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South Africa

While the world wine revolution has been well documented, perhaps the finest example of upscale wine ascendancy can be found in South Africa. Its roots trace back as a supply station for the Dutch East India Company, who used (in error) South African wines to ward off scurvy for sailors continuing on the historic spice route.

Even though its beginnings can be traced back to 1655, and its first export attempts to 1669, it is the post-Apartheid (1994 onward) period that has propelled South Africa to its present position as a world leader in top quality wine production. Many insiders consider this evolution as something of a modern viticultural miracle that South Africa has accomplished so much in such a relatively short period of time. If it was not the country’s rich historical wine history, (Remember, the South African wine industry is more than 350 years old) this would not have been possible.

The actual scope of South Africa’s wine production has also changed during the immediate past with actual emphasis on planting and producing both Sauvignon Blanc and Syrah. Additionally, South Africa’s matchless gift to the wine world, the Pinotage grape (a cross between the venerable Pinot Noir and the Cinsault), is still produced in limited quantities and is considered a remarkable representative of the newly-fueled exploding South African wine industry.

South Africa's vineyards are mostly situated in the Western Cape near the coast. Here, the winegrowing regions are influenced by one of the two mighty oceans that meet at this southernmost tip of Africa - the Atlantic and the Indian oceans. The maritime influences of regular coastal fog and cooling sea breezes, matched with a moderate Mediterranean climate, distinctive, varied topography, and diverse soils, makes for an ideal setting to produce wines of unique character and complexity. South Africa has a winemaking tradition and history dating back over 350 years that blends the traditional elegance of the Old World with the fruit-driven, experimental styles of the New World.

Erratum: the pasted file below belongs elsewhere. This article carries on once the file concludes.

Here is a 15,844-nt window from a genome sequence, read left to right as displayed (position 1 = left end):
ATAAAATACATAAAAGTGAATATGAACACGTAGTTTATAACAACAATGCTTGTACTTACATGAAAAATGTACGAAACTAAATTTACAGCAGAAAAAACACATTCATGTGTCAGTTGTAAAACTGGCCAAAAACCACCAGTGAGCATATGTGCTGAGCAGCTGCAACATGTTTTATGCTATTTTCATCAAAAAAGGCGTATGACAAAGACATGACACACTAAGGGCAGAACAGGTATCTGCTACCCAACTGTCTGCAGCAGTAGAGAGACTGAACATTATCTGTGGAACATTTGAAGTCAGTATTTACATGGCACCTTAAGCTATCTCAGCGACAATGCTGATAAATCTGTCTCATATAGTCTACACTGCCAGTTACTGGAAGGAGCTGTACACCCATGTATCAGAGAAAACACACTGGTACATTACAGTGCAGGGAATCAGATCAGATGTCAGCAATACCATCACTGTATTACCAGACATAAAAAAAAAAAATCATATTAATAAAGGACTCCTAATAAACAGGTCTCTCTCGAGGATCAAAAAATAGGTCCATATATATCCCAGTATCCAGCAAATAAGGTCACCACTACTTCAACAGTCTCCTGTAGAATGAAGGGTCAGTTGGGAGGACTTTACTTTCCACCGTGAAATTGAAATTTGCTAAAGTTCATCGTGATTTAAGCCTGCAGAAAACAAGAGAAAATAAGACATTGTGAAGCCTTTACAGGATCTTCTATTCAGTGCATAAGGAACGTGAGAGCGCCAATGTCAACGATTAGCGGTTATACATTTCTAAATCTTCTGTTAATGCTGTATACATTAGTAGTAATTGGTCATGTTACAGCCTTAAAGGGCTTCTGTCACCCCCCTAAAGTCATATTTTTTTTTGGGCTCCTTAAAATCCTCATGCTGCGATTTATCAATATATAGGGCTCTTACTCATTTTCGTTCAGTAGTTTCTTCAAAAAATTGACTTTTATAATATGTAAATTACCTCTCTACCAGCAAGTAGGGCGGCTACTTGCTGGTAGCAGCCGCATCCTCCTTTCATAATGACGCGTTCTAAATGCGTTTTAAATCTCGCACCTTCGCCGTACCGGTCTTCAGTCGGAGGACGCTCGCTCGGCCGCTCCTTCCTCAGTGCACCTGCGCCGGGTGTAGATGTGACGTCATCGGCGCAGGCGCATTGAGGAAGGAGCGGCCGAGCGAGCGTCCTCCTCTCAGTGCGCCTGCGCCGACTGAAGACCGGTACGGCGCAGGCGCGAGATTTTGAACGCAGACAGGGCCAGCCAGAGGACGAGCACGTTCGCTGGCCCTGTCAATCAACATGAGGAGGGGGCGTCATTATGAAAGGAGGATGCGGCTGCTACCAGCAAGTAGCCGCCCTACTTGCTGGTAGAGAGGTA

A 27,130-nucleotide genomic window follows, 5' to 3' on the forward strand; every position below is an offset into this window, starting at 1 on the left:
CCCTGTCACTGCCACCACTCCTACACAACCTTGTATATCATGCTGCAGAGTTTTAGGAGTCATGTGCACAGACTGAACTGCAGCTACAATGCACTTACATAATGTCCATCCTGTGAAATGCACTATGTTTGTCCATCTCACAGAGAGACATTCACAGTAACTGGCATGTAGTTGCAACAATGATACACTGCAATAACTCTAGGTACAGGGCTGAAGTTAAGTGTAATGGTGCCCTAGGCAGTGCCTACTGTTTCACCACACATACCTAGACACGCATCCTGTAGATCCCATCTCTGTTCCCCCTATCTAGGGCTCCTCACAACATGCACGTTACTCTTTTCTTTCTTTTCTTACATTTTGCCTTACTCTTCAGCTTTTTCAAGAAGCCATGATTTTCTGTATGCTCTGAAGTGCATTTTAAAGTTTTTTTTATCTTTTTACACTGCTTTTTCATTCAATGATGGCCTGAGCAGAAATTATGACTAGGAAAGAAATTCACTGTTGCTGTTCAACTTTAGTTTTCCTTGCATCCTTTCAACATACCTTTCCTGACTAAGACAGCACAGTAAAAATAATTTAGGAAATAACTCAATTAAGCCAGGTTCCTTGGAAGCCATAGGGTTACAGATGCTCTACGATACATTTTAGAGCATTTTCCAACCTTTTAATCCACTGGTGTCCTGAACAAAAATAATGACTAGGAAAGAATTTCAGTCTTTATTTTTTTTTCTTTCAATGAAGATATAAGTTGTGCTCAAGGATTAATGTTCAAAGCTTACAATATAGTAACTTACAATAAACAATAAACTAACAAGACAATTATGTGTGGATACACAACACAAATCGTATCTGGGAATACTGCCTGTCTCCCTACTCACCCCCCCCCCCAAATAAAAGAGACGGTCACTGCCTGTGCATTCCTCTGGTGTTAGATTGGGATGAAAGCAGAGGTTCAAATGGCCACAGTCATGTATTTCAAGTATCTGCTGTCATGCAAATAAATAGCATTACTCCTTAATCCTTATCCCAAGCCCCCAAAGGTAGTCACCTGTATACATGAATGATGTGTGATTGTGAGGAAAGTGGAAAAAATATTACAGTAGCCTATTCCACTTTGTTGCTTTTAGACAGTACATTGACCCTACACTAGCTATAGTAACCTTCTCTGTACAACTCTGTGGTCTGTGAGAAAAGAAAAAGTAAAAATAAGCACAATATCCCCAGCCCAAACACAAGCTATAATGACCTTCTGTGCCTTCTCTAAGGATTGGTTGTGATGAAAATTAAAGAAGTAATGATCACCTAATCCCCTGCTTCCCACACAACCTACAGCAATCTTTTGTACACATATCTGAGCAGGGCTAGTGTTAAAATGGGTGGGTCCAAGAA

The South African equivalent of appellation is called the Wines of Origin or, WO, was enacted in 1973, and currently applies to around 60 different locations. It classifies wines by geographical units, regions, districts and wards and is based on the French appellation laws. Regions and districts are based largely on political boundaries while wards are mostly defined by terroir characteristics. This WO system is diligently applied and assures quality on the labels and in the wines themselves.

The first decade of the 21st Century has produced a plethora of high quality wines and wineries according to most industry insiders. It has also brought into the country a number of internationally-respected wine figures (Zelma Long {Long Vineyards, Robert Mondavi Estates, Simi Winery, Chandon Estates} and Phil Freese {Robert Mondavi Estates} and winery magnate Charles Banks {Screaming Eagle} of California come to mind) along with a host of younger and hungrier South African winemakers. Some of this latter group have benefited from the fact that some of the older vineyards have been overlooked in the country’s larger wineries’ race to quality and quantity.

Today, South Africa exports about 6.35 million cases annually from slightly more than 245,000 acres under vine. Chenin Blanc (over 18%) and Cabernet Sauvignon (over 12%) are the most planted varietals along with Colombard (11%) Shiraz (almost 10%) Sauvignon Blanc (9%) Chardonnay (8%) Pinotage (6.5%) and Merlot (6%) round out the other top varietals.

The changing of the political climate in South Africa has also brought about the existence of black-owned wineries in the country. Through various Black Economic Empowerment (BEE) programs, black ownership and involvement in wineries and vineyards has steadily increased. Sometime in 1997, a new winery called New Beginnings was founded in the Paarl Valley and was soon followed by Thandi (Paul Cluver Wines) in Elgin. In 2001, the Mont Rochelle Mountain Winery in the Franschhoek Valley became the first wholly black-owned winery in South Africa. It was purchased by a Congolese businessman named Miko Rwayitare and continues operation today.

Such is the diversity associated with the modern South African wine industry. On one hand, the old traditions are still in place that produce top quality wines for worldwide consumption. When you add a multitude of new vintners and winemakers all eager for improvement and bent on innovation, the entire wine industry is forced to keep pace and progress forward.